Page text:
After Kim Dotcom was denied the possibility of resurrecting MegaUpload as Me.ga, the controversial figure blasted the U.S. and Vivendi for their opposing views and global reach. Dotcom added that Mega was well-prepared for this contingency however, with a number of potential domains to fall back on. Today, Dotcom Tweeted that mega.co.nz will be the new home for the infamous cloud storage service.
Although mega.co.nz doesn't have quite the same cachet as me.ga, it'll have to do for now. The Gabonese government (hence the .ga domain) was largely blamed for putting a stop to Dotcom's me.ga domain. Citing concerns of potentially sponsoring piracy, Gabon's Minister of Communications, Blaise Louembe, instructed his departments to pull the plug on me.ga.
For a brief period of time however, the domain appeared to fall into the hands of "Omega". According to Torrent Freak, a group of hackers claimed to have actually hijacked the address. During that period, Me.ga was indeed redirecting to the group's supposed Twitter feed (@O) but has since quit resolving -- perhaps that Gabonese suspension is finally in play.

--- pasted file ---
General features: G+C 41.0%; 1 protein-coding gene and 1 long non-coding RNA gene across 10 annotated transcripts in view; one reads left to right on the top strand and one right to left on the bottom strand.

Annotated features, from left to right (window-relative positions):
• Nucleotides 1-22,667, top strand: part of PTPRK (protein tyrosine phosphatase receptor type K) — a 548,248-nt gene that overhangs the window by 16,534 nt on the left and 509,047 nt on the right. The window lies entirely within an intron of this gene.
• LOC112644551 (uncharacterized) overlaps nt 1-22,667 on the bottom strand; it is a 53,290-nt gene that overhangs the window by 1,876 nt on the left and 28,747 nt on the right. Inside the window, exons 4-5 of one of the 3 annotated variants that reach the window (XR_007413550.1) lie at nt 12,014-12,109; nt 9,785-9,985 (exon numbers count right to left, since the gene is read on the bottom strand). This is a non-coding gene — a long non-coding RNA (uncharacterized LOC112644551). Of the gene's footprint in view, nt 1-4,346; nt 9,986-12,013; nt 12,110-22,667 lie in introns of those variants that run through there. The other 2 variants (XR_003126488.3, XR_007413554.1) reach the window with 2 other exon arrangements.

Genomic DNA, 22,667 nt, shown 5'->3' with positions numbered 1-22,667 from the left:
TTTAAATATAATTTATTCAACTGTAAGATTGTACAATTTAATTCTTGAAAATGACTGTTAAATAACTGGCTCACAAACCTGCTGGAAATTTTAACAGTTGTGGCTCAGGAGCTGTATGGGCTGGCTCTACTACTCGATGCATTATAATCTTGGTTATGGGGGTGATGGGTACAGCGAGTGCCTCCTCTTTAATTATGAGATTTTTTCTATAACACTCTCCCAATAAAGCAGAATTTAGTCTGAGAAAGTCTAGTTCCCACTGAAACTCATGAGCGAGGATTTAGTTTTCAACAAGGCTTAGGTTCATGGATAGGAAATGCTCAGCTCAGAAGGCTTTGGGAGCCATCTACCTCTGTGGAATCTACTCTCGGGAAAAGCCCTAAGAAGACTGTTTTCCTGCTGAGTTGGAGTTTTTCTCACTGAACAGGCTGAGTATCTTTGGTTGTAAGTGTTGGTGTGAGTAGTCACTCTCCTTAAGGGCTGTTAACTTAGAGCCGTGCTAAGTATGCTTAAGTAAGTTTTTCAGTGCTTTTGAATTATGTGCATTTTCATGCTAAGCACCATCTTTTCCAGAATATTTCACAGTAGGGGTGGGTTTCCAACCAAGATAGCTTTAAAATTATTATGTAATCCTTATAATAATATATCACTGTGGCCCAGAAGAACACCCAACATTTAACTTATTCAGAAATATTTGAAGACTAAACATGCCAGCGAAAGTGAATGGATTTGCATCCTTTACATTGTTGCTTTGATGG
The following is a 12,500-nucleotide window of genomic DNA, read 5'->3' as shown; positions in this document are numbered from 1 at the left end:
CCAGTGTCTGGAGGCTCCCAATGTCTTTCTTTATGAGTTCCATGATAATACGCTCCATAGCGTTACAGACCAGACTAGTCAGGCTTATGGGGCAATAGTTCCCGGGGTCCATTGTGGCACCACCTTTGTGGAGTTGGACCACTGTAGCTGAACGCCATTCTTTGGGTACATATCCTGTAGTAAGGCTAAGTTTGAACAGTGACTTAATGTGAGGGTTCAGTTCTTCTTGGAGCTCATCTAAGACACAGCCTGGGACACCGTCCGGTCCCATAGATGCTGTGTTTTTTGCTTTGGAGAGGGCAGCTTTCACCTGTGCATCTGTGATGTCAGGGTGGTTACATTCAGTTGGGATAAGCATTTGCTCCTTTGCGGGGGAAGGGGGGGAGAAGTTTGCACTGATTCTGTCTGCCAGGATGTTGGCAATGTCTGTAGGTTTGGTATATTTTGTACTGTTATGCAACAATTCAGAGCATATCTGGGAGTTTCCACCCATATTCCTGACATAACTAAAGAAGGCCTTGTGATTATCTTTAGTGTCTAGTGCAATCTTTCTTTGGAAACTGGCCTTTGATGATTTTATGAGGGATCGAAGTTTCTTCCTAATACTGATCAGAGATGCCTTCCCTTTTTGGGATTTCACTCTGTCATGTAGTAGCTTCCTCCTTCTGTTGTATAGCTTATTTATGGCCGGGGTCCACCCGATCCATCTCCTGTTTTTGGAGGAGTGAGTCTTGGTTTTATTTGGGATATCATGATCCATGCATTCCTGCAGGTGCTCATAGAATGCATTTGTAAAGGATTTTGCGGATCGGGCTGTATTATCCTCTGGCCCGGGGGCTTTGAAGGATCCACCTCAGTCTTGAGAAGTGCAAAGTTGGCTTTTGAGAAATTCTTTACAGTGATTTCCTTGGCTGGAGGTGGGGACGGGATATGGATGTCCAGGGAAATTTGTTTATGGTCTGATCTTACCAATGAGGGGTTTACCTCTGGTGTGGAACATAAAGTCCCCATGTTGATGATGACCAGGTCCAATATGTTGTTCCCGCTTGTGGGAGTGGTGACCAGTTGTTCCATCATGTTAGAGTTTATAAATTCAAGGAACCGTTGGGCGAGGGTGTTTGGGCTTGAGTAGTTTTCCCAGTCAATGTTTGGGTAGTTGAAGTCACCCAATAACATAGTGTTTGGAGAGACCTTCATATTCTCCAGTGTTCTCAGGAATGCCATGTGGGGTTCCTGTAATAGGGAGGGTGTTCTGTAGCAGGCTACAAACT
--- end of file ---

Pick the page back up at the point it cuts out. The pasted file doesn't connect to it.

New Zealand will be the home of our new website: Mega.co.nz - Powered by legality and protected by the law.Source: @KimDotcom on Twitter
Although Dotcom's vitriol toward the United States elicits little surprise, the French website Numerama explains why he also mentioned Vivendi. Known by many gamers as the parent company to Activision-Blizzard, Vivendi is a majority stake-holder in Gabon Telecom -- the registrar responsible for managing .ga domains. The connection may be tenuous, but there's no question Vivendi has a vested interest in protecting its intellectual property.
The new MegaUpload is expected to launch January 19. The site redesign employs private encryption keys and globalized cloud storage to skirt around the same legal issues which originally put Kim Dotcom in whole lot of trouble.